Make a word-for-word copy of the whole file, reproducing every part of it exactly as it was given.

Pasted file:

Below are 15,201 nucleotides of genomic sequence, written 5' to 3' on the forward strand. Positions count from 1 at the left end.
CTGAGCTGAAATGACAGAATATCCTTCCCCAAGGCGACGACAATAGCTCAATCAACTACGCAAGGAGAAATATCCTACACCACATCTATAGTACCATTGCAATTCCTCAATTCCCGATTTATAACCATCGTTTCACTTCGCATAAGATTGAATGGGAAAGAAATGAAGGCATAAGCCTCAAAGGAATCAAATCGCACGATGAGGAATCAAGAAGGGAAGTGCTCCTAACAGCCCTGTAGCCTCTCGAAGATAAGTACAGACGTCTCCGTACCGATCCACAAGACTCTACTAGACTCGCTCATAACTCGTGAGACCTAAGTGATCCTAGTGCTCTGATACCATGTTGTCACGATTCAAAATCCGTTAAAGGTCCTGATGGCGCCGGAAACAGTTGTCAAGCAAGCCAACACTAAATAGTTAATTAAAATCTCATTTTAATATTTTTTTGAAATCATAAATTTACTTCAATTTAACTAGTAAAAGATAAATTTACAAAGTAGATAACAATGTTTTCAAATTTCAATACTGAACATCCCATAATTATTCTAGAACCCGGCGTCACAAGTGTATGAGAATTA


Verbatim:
Below are 15,201 nucleotides of genomic sequence, written 5' to 3' on the forward strand. Positions count from 1 at the left end.
CTGAGCTGAAATGACAGAATATCCTTCCCCAAGGCGACGACAATAGCTCAATCAACTACGCAAGGAGAAATATCCTACACCACATCTATAGTACCATTGCAATTCCTCAATTCCCGATTTATAACCATCGTTTCACTTCGCATAAGATTGAATGGGAAAGAAATGAAGGCATAAGCCTCAAAGGAATCAAATCGCACGATGAGGAATCAAGAAGGGAAGTGCTCCTAACAGCCCTGTAGCCTCTCGAAGATAAGTACAGACGTCTCCGTACCGATCCACAAGACTCTACTAGACTCGCTCATAACTCGTGAGACCTAAGTGATCCTAGTGCTCTGATACCATGTTGTCACGATTCAAAATCCGTTAAAGGTCCTGATGGCGCCGGAAACAGTTGTCAAGCAAGCCAACACTAAATAGTTAATTAAAATCTCATTTTAATATTTTTTTGAAATCATAAATTTACTTCAATTTAACTAGTAAAAGATAAATTTACAAAGTAGATAACAATGTTTTCAAATTTCAATACTGAACATCCCATAATTATTCTAGAACCCGGCGTCACAAGTGTATGAGAATTA